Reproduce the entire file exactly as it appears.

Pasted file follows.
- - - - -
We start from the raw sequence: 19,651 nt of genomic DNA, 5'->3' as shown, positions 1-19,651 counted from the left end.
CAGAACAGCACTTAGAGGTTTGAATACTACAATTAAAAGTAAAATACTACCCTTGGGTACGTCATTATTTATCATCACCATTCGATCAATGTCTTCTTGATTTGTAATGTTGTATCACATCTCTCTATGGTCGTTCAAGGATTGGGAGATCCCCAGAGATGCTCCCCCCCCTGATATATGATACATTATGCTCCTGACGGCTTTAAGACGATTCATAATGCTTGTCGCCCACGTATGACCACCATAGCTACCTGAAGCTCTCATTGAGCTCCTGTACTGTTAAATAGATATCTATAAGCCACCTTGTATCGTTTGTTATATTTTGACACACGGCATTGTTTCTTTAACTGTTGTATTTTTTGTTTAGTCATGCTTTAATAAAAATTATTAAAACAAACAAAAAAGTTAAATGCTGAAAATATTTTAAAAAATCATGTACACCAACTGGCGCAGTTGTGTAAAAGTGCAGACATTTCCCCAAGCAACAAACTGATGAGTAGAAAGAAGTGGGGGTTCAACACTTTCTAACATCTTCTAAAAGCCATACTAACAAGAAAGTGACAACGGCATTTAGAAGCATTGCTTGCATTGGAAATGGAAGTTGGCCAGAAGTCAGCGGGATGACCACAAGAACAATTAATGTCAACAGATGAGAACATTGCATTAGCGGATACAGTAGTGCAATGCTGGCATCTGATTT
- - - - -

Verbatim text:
We start from the raw sequence: 19,651 nt of genomic DNA, 5'->3' as shown, positions 1-19,651 counted from the left end.
CAGAACAGCACTTAGAGGTTTGAATACTACAATTAAAAGTAAAATACTACCCTTGGGTACGTCATTATTTATCATCACCATTCGATCAATGTCTTCTTGATTTGTAATGTTGTATCACATCTCTCTATGGTCGTTCAAGGATTGGGAGATCCCCAGAGATGCTCCCCCCCCTGATATATGATACATTATGCTCCTGACGGCTTTAAGACGATTCATAATGCTTGTCGCCCACGTATGACCACCATAGCTACCTGAAGCTCTCATTGAGCTCCTGTACTGTTAAATAGATATCTATAAGCCACCTTGTATCGTTTGTTATATTTTGACACACGGCATTGTTTCTTTAACTGTTGTATTTTTTGTTTAGTCATGCTTTAATAAAAATTATTAAAACAAACAAAAAAGTTAAATGCTGAAAATATTTTAAAAAATCATGTACACCAACTGGCGCAGTTGTGTAAAAGTGCAGACATTTCCCCAAGCAACAAACTGATGAGTAGAAAGAAGTGGGGGTTCAACACTTTCTAACATCTTCTAAAAGCCATACTAACAAGAAAGTGACAACGGCATTTAGAAGCATTGCTTGCATTGGAAATGGAAGTTGGCCAGAAGTCAGCGGGATGACCACAAGAACAATTAATGTCAACAGATGAGAACATTGCATTAGCGGATACAGTAGTGCAATGCTGGCATCTGATTT